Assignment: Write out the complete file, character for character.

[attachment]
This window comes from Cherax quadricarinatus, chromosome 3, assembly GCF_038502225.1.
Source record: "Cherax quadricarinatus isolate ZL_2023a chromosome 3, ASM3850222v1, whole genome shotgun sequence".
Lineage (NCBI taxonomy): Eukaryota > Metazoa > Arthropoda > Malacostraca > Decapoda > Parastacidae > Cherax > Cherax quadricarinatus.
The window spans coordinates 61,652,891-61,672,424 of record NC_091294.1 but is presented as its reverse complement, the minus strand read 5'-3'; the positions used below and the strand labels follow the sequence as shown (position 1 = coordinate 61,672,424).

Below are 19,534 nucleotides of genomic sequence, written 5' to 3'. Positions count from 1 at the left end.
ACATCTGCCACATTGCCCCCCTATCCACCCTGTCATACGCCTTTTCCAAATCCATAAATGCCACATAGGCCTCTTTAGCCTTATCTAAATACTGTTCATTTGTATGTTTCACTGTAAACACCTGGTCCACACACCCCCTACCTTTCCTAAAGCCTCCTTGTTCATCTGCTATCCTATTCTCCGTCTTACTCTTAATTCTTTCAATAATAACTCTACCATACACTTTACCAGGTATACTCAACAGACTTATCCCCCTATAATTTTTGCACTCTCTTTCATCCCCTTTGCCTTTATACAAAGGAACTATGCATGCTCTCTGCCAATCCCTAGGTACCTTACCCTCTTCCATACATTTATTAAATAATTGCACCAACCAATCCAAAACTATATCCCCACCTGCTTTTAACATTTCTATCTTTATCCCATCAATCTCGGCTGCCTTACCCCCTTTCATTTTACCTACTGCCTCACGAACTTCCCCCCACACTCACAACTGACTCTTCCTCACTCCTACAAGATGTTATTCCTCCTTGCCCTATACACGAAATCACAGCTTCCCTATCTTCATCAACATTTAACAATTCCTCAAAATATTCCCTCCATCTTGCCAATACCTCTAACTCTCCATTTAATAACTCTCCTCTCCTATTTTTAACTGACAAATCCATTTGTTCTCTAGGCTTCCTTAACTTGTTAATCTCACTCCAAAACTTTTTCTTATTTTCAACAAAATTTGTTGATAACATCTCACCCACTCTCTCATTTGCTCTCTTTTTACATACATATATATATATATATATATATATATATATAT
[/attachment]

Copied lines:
This window comes from Cherax quadricarinatus, chromosome 3, assembly GCF_038502225.1.
Source record: "Cherax quadricarinatus isolate ZL_2023a chromosome 3, ASM3850222v1, whole genome shotgun sequence".
Lineage (NCBI taxonomy): Eukaryota > Metazoa > Arthropoda > Malacostraca > Decapoda > Parastacidae > Cherax > Cherax quadricarinatus.
The window spans coordinates 61,652,891-61,672,424 of record NC_091294.1 but is presented as its reverse complement, the minus strand read 5'-3'; the positions used below and the strand labels follow the sequence as shown (position 1 = coordinate 61,672,424).

Below are 19,534 nucleotides of genomic sequence, written 5' to 3'. Positions count from 1 at the left end.
ACATCTGCCACATTGCCCCCCTATCCACCCTGTCATACGCCTTTTCCAAATCCATAAATGCCACATAGGCCTCTTTAGCCTTATCTAAATACTGTTCATTTGTATGTTTCACTGTAAACACCTGGTCCACACACCCCCTACCTTTCCTAAAGCCTCCTTGTTCATCTGCTATCCTATTCTCCGTCTTACTCTTAATTCTTTCAATAATAACTCTACCATACACTTTACCAGGTATACTCAACAGACTTATCCCCCTATAATTTTTGCACTCTCTTTCATCCCCTTTGCCTTTATACAAAGGAACTATGCATGCTCTCTGCCAATCCCTAGGTACCTTACCCTCTTCCATACATTTATTAAATAATTGCACCAACCAATCCAAAACTATATCCCCACCTGCTTTTAACATTTCTATCTTTATCCCATCAATCTCGGCTGCCTTACCCCCTTTCATTTTACCTACTGCCTCACGAACTTCCCCCCACACTCACAACTGACTCTTCCTCACTCCTACAAGATGTTATTCCTCCTTGCCCTATACACGAAATCACAGCTTCCCTATCTTCATCAACATTTAACAATTCCTCAAAATATTCCCTCCATCTTGCCAATACCTCTAACTCTCCATTTAATAACTCTCCTCTCCTATTTTTAACTGACAAATCCATTTGTTCTCTAGGCTTCCTTAACTTGTTAATCTCACTCCAAAACTTTTTCTTATTTTCAACAAAATTTGTTGATAACATCTCACCCACTCTCTCATTTGCTCTCTTTTTACATACATATATATATATATATATATATATATATATAT